When People Are Watching

Ever since I can remember, I’ve been a car enthusiast. Imagine my excitement at the age of three when my mom, Kathy, announced we were going to the car dealership to pick up my grandmother’s brand new 1979 Chrysler Cordoba.

My sisters Heidi (age 4), Amy (age 2), and I had fallen asleep during the ride to the dealership. Upon arrival, instead of waking us, Kathy decided to park within eyesight while she and my grandmother checked out the new car.

Having woken about five minutes later, I climbed over the front seat and decided to commandeer the vehicle by pulling the gearshift into neutral. Screams of sheer terror rang from the backseat and permeated the surrounding area. Much to Kathy’s dismay, the commotion centered on her car, which was slowing rolling downhill from the customer parking lot toward the showroom floor.

Without hesitation, and eight months pregnant with my sister Jamie, Kathy dropped her handbag, flung off her heels, and dashed for the moving vehicle, which by this time had picked up some speed. In a flash, Kathy arrived at the car, flung open the driver-side door, jumped in the front seat, and engaged the emergency brake. The almost three-ton vehicle came to a screeching halt within mere inches of the showroom’s glass facade. A cry from the group of assembled spectators exclaimed, “that woman can run really fast for a fat lady!”

Albeit not always as dramatic as an out-of-control car, everyday each of us encounter unforeseen situations that require us to make split-second decisions. It is these moments that truly define our personal brand. Encompassed in the situation, we neglect to recognize that onlookers are paying close attention. How we comport ourselves can not only have a significant impact on our course of action, but more importantly solidify the trust of those watching from the sidelines.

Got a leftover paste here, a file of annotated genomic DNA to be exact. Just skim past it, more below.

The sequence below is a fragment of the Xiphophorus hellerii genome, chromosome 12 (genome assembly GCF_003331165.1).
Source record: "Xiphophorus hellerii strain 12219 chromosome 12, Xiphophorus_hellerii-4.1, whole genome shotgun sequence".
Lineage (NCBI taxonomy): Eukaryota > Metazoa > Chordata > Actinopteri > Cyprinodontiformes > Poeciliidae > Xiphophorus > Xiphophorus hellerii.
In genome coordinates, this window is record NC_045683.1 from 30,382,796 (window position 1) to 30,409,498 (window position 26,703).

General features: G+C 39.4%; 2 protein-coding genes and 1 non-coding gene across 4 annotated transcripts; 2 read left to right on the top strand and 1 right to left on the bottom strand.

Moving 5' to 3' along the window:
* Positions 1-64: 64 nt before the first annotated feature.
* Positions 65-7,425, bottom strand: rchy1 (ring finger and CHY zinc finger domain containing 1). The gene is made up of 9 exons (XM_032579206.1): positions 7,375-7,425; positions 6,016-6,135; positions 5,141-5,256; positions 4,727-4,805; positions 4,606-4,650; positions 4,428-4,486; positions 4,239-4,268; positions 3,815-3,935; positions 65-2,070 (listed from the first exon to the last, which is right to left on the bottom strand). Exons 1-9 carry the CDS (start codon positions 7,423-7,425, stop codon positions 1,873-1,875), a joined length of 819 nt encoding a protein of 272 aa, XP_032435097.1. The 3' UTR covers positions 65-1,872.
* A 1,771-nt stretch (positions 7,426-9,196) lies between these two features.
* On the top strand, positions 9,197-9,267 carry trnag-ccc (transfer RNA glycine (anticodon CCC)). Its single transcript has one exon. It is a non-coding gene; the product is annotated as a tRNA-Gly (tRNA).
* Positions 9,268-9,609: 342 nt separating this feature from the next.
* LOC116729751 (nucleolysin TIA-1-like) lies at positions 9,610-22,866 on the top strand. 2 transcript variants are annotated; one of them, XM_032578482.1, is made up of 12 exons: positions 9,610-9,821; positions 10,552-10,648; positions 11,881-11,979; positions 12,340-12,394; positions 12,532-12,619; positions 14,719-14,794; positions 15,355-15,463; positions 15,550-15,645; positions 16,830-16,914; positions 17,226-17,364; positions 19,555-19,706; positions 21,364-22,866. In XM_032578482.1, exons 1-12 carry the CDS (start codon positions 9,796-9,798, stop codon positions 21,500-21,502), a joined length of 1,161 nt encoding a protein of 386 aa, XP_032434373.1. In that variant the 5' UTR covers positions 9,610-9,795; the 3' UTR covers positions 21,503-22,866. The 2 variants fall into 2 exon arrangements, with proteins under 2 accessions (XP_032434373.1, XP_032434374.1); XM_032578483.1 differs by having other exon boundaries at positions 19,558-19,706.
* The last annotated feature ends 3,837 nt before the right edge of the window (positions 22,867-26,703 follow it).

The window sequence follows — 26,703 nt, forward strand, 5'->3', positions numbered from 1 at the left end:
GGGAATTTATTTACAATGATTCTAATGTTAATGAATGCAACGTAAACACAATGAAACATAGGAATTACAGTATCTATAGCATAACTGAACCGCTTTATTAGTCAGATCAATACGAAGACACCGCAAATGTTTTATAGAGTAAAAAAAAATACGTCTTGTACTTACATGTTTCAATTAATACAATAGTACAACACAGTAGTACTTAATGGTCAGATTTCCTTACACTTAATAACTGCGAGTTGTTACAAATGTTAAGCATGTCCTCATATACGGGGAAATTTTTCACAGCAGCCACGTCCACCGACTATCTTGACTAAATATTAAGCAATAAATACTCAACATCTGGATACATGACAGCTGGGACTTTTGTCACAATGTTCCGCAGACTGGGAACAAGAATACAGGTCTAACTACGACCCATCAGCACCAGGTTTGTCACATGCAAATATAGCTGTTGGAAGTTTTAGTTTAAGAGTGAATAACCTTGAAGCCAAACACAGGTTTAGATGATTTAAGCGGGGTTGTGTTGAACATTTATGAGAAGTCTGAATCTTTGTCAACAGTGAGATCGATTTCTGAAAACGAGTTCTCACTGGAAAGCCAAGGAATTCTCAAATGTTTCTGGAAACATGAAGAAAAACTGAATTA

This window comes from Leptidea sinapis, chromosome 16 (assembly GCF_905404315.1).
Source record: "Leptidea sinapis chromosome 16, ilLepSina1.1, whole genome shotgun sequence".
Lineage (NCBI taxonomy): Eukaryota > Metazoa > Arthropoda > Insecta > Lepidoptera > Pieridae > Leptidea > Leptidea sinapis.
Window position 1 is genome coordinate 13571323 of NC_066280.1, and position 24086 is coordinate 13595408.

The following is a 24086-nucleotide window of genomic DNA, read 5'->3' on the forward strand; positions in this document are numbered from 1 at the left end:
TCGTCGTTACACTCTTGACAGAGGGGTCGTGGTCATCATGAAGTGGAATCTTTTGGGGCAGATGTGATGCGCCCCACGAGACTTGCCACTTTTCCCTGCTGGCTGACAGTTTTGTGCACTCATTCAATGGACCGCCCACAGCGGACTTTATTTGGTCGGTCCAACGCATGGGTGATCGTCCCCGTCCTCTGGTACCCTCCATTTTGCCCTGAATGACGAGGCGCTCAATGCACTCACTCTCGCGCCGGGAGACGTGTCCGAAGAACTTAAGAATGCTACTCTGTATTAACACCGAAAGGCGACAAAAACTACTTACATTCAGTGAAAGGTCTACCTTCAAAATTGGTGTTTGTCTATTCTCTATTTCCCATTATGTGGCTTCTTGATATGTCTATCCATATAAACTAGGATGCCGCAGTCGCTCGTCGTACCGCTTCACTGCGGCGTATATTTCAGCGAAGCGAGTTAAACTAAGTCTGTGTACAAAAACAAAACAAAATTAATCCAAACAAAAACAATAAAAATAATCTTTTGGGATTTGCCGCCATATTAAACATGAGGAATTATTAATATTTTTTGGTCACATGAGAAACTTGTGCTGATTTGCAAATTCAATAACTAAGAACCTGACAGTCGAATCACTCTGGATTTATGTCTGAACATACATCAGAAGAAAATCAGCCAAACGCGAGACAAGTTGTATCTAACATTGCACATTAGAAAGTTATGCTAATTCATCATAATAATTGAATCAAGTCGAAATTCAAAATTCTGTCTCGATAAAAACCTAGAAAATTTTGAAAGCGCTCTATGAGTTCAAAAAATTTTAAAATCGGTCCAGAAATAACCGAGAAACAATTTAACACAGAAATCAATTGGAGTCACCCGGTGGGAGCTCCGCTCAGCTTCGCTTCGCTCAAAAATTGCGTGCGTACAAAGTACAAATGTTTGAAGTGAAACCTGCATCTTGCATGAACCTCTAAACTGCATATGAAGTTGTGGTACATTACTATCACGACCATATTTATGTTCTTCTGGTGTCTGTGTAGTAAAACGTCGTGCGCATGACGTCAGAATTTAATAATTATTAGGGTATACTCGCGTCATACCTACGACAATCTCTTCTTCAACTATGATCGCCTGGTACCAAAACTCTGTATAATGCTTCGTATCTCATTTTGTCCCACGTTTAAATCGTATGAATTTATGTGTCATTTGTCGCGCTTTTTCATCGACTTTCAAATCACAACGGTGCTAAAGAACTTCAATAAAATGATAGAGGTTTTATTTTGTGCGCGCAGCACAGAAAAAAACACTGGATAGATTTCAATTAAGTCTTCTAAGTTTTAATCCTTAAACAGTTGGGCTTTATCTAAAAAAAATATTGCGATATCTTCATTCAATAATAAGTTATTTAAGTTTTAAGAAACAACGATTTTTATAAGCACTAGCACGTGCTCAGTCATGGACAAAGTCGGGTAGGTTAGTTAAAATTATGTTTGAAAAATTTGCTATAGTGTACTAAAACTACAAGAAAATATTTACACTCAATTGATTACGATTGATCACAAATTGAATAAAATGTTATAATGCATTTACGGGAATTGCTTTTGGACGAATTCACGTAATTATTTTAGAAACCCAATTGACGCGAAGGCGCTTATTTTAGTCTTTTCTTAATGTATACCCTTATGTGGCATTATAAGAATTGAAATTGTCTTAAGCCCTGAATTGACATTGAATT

In the face of the unexpected:

Buy time to think. Do everything within your power to avoid a trigger-happy decision by buying yourself some time. If you’re in a meeting, take a bathroom break. If you’re on the road, pull over. If you’re in your office, get up and take a walk. You’d be surprised how much clarity you can muster in 60 seconds.

Consider available options. Avoid the exercise of wishing things were different or wondering why they are happening to you. Instead, determine the desired outcome and assess the information and resources immediately available to make that outcome come to fruition.

Act. Based on your assessment, decide on a course of action. Even if the decision isn’t ideal, accept that it’s the best you can achieve given the circumstances and act without further delay.

In the words of Helen Keller, “Character cannot be developed in ease and quiet. Only through experience of trial and suffering can the soul be strengthened, ambition inspired, and success achieved.”

Jonathan FitzgarraldJonathan Fitzgarrald is Managing Partner of Equinox Strategy Partners.  For nearly two decades, he has coached and trained service professionals on how to drive revenue and increase market visibility. He can be reached at 424.377.3200 or Email.